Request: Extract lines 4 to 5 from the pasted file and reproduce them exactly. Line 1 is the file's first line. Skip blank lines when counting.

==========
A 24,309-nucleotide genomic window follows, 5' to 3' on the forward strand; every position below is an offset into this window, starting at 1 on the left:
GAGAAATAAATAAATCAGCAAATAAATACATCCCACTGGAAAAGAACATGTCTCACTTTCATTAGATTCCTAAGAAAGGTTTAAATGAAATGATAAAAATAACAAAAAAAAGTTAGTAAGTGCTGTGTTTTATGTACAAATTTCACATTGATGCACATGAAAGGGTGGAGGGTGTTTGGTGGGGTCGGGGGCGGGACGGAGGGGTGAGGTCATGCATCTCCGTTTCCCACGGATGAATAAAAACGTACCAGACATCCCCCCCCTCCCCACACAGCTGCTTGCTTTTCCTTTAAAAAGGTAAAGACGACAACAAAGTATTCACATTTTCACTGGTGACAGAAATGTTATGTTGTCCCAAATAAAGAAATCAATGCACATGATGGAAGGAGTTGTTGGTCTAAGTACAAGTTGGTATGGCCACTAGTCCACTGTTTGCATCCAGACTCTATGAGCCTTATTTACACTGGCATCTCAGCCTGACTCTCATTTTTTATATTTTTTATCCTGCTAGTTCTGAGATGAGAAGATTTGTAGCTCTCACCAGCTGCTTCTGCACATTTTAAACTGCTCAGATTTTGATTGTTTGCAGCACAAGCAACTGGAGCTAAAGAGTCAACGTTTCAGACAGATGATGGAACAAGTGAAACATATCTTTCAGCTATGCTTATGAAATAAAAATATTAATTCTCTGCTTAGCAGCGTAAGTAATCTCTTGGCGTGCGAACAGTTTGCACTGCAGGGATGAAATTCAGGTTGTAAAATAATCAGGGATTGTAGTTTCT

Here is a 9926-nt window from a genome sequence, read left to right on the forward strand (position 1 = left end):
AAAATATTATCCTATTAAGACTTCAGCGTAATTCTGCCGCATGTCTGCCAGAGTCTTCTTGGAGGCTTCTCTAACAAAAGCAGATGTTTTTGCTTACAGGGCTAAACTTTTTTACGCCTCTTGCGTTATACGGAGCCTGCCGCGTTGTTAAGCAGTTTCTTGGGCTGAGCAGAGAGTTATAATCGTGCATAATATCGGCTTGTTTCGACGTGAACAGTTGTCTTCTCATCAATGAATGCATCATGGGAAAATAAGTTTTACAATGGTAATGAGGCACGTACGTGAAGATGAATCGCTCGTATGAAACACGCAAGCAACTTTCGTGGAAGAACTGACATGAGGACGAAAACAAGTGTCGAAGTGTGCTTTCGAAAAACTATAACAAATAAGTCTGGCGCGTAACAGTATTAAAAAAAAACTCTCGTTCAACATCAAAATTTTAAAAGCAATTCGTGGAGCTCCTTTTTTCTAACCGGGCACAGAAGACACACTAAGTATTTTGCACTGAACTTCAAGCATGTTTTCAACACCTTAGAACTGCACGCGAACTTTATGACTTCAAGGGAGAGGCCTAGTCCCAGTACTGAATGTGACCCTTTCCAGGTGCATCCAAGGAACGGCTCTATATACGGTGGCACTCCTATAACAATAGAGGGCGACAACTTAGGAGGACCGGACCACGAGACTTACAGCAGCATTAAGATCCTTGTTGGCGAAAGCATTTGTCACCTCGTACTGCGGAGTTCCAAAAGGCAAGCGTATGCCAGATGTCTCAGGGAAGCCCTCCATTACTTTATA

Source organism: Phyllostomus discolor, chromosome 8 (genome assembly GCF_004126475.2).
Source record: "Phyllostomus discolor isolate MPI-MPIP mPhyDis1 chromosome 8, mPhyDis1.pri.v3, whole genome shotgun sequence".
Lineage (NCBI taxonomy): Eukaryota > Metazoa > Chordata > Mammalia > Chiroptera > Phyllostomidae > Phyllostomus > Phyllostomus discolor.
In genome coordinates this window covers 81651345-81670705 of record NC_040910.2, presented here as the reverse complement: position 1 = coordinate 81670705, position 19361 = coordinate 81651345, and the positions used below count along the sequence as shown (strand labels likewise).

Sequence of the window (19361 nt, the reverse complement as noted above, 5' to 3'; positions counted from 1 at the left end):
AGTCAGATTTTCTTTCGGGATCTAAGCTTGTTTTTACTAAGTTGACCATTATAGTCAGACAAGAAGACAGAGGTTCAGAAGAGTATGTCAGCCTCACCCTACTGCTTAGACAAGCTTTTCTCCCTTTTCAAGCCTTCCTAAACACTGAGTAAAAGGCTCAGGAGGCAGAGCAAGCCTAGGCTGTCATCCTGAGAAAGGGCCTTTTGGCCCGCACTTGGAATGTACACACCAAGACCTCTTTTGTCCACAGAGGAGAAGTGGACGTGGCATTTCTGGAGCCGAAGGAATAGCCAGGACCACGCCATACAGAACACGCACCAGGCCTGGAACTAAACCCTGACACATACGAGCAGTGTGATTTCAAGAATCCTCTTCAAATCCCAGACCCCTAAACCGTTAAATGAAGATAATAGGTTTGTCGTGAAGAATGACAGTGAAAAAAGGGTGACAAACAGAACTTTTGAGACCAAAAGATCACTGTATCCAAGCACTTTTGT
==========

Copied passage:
AAAATATTATCCTATTAAGACTTCAGCGTAATTCTGCCGCATGTCTGCCAGAGTCTTCTTGGAGGCTTCTCTAACAAAAGCAGATGTTTTTGCTTACAGGGCTAAACTTTTTTACGCCTCTTGCGTTATACGGAGCCTGCCGCGTTGTTAAGCAGTTTCTTGGGCTGAGCAGAGAGTTATAATCGTGCATAATATCGGCTTGTTTCGACGTGAACAGTTGTCTTCTCATCAATGAATGCATCATGGGAAAATAAGTTTTACAATGGTAATGAGGCACGTACGTGAAGATGAATCGCTCGTATGAAACACGCAAGCAACTTTCGTGGAAGAACTGACATGAGGACGAAAACAAGTGTCGAAGTGTGCTTTCGAAAAACTATAACAAATAAGTCTGGCGCGTAACAGTATTAAAAAAAAACTCTCGTTCAACATCAAAATTTTAAAAGCAATTCGTGGAGCTCCTTTTTTCTAACCGGGCACAGAAGACACACTAAGTATTTTGCACTGAACTTCAAGCATGTTTTCAACACCTTAGAACTGCACGCGAACTTTATGACTTCAAGGGAGAGGCCTAGTCCCAGTACTGAATGTGACCCTTTCCAGGTGCATCCAAGGAACGGCTCTATATACGGTGGCACTCCTATAACAATAGAGGGCGACAACTTAGGAGGACCGGACCACGAGACTTACAGCAGCATTAAGATCCTTGTTGGCGAAAGCATTTGTCACCTCGTACTGCGGAGTTCCAAAAGGCAAGCGTATGCCAGATGTCTCAGGGAAGCCCTCCATTACTTTATA

Source organism: Phyllostomus discolor, chromosome 8 (genome assembly GCF_004126475.2).